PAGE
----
There will be a Cypriot team in the last 8 of the Champions League, after APOEL Nicosia recorded a historic penalty shootout victory over French side Lyon.
Trailing 1-0 from the first leg, APOEL levelled the tie through the journeyman Brazilian Gustavo Manduca in the 9th minute of the second. Manduca was later sent off after receiving two yellow cards– his first, laughably, came for removing his shirt in celebrating his goal – but goalkeeper Dionisios Chiotis saved from both Alexandre Lacazette and Michel Bastos in the shootout to send the underdogs through to the quarter finals.
“I feel joy and relief,” Chiotis said. “We’ve achieved something no one would have thought possible at the start of the season. Things are getting serious now.
“We need to wait to see who else gets into the quarter-finals, but there isn’t one team we would prefer to play – just let’s not get Barcelona!”
It is easy to see what Chiotis means. A game against, for example, Napoli or Marseille would give APOEL a more realistic chance of reaching the semi-finals, but the truth is this side deserves its chance against a Barcelona or a Real Madrid. They have done it the hard way, and the rewards are following.
APOEL’s Champions League road began on July 13 of last year, when they beat Albanian champions Skënderbeu 2-0 in front of a miniscule crowd in Korçë. They then saw off the more serious challenges of Slovan Bratislava and Wisła Kraków to secure a place in the group stages for just the second time.
There, they were paired with Eastern European heavyweights Shakhtar Donetsk and Zenit St Petersburg, as well as FC Porto. It looked a daunting group.
APOEL, though, didn’t just compete in it, they topped it. Unbeaten in their opening five group games, they had secured a last 16 spot with one to spare.
That fixture, a 2-0 defeat at home to Shakhtar, is the only time they have been beaten at their sub-23,000-capacity GSP Stadium in seven European matches this season. Their home form is carrying them to new, barely-imaginable, heights.
Afterwards Manduca, who will miss the first leg of the quarter final after his red card, was in no mood to feel sorry for himself. The 31-year-old was not expected to feature at all against Lyon – he had undergone groin surgery less than six weeks ago – but having helped his side through, his words summed up the general feeling around the club.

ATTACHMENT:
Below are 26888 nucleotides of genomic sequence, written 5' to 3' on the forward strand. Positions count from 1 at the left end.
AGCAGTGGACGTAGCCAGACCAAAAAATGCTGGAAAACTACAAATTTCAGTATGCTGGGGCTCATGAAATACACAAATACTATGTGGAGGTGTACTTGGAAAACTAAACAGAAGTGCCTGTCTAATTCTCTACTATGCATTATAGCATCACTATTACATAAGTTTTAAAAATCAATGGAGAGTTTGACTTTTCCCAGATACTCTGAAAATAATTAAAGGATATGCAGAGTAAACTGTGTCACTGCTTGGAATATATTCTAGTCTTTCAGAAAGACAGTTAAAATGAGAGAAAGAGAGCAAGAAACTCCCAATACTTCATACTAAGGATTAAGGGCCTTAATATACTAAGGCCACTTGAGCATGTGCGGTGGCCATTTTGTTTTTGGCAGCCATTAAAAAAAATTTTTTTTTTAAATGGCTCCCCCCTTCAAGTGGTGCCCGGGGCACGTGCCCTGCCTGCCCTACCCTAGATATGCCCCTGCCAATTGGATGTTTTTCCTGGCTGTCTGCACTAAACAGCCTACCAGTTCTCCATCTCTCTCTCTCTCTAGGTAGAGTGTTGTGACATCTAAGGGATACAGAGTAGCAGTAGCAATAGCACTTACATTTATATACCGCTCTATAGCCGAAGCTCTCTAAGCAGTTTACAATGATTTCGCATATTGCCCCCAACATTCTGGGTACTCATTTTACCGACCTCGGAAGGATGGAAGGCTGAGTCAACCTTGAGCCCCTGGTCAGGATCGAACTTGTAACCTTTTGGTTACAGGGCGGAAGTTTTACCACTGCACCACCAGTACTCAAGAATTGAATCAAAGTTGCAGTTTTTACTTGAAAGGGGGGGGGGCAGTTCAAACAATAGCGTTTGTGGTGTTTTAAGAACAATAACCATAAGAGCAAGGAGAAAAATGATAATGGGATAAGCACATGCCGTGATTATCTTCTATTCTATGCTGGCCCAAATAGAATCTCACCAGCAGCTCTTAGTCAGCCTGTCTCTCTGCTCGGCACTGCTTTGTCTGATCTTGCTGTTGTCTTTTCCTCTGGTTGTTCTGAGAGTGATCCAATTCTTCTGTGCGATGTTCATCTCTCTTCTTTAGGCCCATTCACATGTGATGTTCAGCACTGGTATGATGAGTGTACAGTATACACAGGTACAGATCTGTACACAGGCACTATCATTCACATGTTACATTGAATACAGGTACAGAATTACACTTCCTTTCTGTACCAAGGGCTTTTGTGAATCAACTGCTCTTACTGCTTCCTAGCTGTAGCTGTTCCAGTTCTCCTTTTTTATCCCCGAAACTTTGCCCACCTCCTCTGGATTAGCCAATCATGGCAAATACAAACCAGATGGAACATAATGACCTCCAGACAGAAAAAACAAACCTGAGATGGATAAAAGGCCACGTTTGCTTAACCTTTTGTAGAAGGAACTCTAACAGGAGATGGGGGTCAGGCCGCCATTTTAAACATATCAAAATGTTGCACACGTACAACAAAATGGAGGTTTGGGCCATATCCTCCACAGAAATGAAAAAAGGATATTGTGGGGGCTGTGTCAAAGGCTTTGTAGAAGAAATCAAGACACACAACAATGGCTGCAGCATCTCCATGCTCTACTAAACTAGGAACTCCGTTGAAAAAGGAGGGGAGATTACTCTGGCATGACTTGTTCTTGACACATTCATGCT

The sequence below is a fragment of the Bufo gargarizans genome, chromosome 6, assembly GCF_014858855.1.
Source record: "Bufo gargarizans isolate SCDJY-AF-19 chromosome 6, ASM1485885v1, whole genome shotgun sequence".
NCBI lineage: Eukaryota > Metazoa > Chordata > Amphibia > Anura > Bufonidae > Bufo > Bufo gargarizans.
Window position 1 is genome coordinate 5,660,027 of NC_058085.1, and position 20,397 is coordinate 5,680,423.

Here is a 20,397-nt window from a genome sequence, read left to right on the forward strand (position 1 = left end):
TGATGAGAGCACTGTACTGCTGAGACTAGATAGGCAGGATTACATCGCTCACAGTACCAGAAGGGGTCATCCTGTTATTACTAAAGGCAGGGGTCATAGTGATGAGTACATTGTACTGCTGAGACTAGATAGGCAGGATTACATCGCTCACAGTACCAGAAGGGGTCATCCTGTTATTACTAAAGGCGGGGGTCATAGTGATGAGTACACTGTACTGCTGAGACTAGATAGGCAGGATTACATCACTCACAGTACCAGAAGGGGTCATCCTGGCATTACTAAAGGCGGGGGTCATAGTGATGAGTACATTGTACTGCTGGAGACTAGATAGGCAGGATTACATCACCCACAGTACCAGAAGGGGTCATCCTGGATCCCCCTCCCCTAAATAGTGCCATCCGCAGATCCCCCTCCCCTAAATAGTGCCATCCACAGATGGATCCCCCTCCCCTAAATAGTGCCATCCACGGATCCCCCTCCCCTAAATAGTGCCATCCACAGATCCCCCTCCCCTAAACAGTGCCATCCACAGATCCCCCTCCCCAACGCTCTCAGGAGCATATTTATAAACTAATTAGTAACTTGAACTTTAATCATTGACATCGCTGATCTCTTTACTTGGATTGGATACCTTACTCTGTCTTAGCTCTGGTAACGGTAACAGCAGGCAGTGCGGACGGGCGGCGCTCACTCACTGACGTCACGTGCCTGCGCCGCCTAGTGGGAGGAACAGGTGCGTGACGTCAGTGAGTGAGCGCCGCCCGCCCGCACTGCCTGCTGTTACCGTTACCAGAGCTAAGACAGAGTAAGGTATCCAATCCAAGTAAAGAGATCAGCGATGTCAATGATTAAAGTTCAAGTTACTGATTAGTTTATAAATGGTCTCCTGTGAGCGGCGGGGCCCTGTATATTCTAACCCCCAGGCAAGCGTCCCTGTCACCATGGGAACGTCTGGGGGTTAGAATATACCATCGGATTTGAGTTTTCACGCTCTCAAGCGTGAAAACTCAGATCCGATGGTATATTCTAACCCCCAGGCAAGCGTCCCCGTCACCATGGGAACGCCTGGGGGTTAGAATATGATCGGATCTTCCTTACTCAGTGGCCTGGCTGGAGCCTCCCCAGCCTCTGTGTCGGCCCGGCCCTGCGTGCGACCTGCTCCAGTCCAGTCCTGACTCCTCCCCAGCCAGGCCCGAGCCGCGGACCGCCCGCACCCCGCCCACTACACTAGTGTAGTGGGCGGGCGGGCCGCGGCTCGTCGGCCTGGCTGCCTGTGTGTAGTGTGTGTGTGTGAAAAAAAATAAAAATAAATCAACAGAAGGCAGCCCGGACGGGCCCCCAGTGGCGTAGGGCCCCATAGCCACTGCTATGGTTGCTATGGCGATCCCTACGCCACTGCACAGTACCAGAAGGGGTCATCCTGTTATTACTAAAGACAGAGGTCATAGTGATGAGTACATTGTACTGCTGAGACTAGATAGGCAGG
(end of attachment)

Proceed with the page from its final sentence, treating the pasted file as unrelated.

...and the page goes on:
“Today was an amazing night,” he said. “It will live in our memories for many years.
“We’ve made history for this country and we’re proud of that. We want to enjoy this moment.”
Enjoy it they should. APOEL began the campaign ranked 77th in Europe by UEFA, below the likes of Fulham and Bolton Wanderers.
They were 62nd at the last count, closing in on teams such as Paris St Germain, Athletic Bilbao and Galatasaray.
Coach Ivan Jovanović operates on a budget of around £7m per year – or the annual salary of a Carlos Tévez, say – their top earners are paid no more than £7,000 per week and Aílton, the club’s record signing, cost less than £800,000 when joining from FC Copenhagen 18 months ago.
Aílton is one of six Brazilians (Manduca, of course, is another) in Jovanović’s squad. Macedonia, Greece, Paraguay, Argentina, Portugal and Belgium are all represented.
Nicosia may be the world’s only divided capital city, split between Turks and Greek-Cypriots by the famous ‘Green Line’, which runs along the banks of the Pedieos River, but no such barriers exist in APOEL’s dressing room.
Togetherness is the buzz word, and it’s effects are clear for all to see. APOEL lack stars, but have conceded just seven goals in their last seven Champions League matches. Their success is no fluke.